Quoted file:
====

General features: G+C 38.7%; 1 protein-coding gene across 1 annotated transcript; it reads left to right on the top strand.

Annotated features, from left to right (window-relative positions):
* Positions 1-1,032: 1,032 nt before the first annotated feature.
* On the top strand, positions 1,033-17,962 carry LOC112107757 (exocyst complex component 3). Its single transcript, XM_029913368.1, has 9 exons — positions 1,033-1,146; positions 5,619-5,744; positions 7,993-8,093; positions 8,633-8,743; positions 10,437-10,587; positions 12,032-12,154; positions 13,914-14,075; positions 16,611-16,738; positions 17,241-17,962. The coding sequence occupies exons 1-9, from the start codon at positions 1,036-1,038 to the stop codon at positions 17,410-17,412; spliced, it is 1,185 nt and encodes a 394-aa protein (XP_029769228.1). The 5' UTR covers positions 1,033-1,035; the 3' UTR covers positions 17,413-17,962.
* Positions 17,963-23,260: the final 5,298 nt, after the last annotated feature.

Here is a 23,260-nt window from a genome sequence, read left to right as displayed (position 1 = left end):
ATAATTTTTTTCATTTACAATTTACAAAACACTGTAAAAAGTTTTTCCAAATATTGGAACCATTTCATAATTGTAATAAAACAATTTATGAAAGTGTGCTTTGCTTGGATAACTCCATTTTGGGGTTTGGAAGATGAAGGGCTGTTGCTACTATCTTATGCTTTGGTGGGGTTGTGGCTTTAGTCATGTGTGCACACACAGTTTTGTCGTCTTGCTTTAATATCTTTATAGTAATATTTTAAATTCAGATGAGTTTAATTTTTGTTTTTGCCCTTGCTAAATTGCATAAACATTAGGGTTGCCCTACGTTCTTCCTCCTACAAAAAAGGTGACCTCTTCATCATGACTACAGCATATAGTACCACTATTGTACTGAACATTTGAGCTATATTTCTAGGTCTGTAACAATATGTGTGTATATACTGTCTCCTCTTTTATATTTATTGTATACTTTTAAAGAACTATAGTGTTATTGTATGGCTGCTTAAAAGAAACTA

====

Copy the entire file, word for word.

General features: G+C 38.7%; 1 protein-coding gene across 1 annotated transcript; it reads left to right on the top strand.

Annotated features, from left to right (window-relative positions):
* Positions 1-1,032: 1,032 nt before the first annotated feature.
* On the top strand, positions 1,033-17,962 carry LOC112107757 (exocyst complex component 3). Its single transcript, XM_029913368.1, has 9 exons — positions 1,033-1,146; positions 5,619-5,744; positions 7,993-8,093; positions 8,633-8,743; positions 10,437-10,587; positions 12,032-12,154; positions 13,914-14,075; positions 16,611-16,738; positions 17,241-17,962. The coding sequence occupies exons 1-9, from the start codon at positions 1,036-1,038 to the stop codon at positions 17,410-17,412; spliced, it is 1,185 nt and encodes a 394-aa protein (XP_029769228.1). The 5' UTR covers positions 1,033-1,035; the 3' UTR covers positions 17,413-17,962.
* Positions 17,963-23,260: the final 5,298 nt, after the last annotated feature.

Here is a 23,260-nt window from a genome sequence, read left to right as displayed (position 1 = left end):
ATAATTTTTTTCATTTACAATTTACAAAACACTGTAAAAAGTTTTTCCAAATATTGGAACCATTTCATAATTGTAATAAAACAATTTATGAAAGTGTGCTTTGCTTGGATAACTCCATTTTGGGGTTTGGAAGATGAAGGGCTGTTGCTACTATCTTATGCTTTGGTGGGGTTGTGGCTTTAGTCATGTGTGCACACACAGTTTTGTCGTCTTGCTTTAATATCTTTATAGTAATATTTTAAATTCAGATGAGTTTAATTTTTGTTTTTGCCCTTGCTAAATTGCATAAACATTAGGGTTGCCCTACGTTCTTCCTCCTACAAAAAAGGTGACCTCTTCATCATGACTACAGCATATAGTACCACTATTGTACTGAACATTTGAGCTATATTTCTAGGTCTGTAACAATATGTGTGTATATACTGTCTCCTCTTTTATATTTATTGTATACTTTTAAAGAACTATAGTGTTATTGTATGGCTGCTTAAAAGAAACTA